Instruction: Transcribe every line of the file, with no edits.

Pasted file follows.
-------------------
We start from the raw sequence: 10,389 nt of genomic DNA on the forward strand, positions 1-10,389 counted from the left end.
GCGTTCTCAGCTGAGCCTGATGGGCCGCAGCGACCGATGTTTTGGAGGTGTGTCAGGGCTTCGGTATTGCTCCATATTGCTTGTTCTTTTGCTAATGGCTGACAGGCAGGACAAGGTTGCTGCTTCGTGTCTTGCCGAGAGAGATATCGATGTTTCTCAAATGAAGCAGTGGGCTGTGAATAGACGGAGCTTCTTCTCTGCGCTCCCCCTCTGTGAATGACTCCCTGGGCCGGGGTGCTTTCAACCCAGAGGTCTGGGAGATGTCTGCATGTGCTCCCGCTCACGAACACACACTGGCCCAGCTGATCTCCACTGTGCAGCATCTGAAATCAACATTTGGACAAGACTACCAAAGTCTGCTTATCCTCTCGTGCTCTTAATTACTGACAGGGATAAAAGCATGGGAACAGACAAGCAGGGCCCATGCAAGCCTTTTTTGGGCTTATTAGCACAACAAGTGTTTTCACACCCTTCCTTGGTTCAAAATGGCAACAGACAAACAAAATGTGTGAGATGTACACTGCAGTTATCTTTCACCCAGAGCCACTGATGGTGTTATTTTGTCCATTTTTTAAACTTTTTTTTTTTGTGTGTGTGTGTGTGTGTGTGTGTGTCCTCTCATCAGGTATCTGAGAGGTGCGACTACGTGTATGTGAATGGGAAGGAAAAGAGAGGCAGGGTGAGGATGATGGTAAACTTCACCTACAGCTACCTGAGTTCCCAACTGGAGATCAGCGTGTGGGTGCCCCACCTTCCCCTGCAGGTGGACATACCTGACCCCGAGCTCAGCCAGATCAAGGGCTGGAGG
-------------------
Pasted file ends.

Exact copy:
We start from the raw sequence: 10,389 nt of genomic DNA on the forward strand, positions 1-10,389 counted from the left end.
GCGTTCTCAGCTGAGCCTGATGGGCCGCAGCGACCGATGTTTTGGAGGTGTGTCAGGGCTTCGGTATTGCTCCATATTGCTTGTTCTTTTGCTAATGGCTGACAGGCAGGACAAGGTTGCTGCTTCGTGTCTTGCCGAGAGAGATATCGATGTTTCTCAAATGAAGCAGTGGGCTGTGAATAGACGGAGCTTCTTCTCTGCGCTCCCCCTCTGTGAATGACTCCCTGGGCCGGGGTGCTTTCAACCCAGAGGTCTGGGAGATGTCTGCATGTGCTCCCGCTCACGAACACACACTGGCCCAGCTGATCTCCACTGTGCAGCATCTGAAATCAACATTTGGACAAGACTACCAAAGTCTGCTTATCCTCTCGTGCTCTTAATTACTGACAGGGATAAAAGCATGGGAACAGACAAGCAGGGCCCATGCAAGCCTTTTTTGGGCTTATTAGCACAACAAGTGTTTTCACACCCTTCCTTGGTTCAAAATGGCAACAGACAAACAAAATGTGTGAGATGTACACTGCAGTTATCTTTCACCCAGAGCCACTGATGGTGTTATTTTGTCCATTTTTTAAACTTTTTTTTTTTGTGTGTGTGTGTGTGTGTGTGTGTGTCCTCTCATCAGGTATCTGAGAGGTGCGACTACGTGTATGTGAATGGGAAGGAAAAGAGAGGCAGGGTGAGGATGATGGTAAACTTCACCTACAGCTACCTGAGTTCCCAACTGGAGATCAGCGTGTGGGTGCCCCACCTTCCCCTGCAGGTGGACATACCTGACCCCGAGCTCAGCCAGATCAAGGGCTGGAGG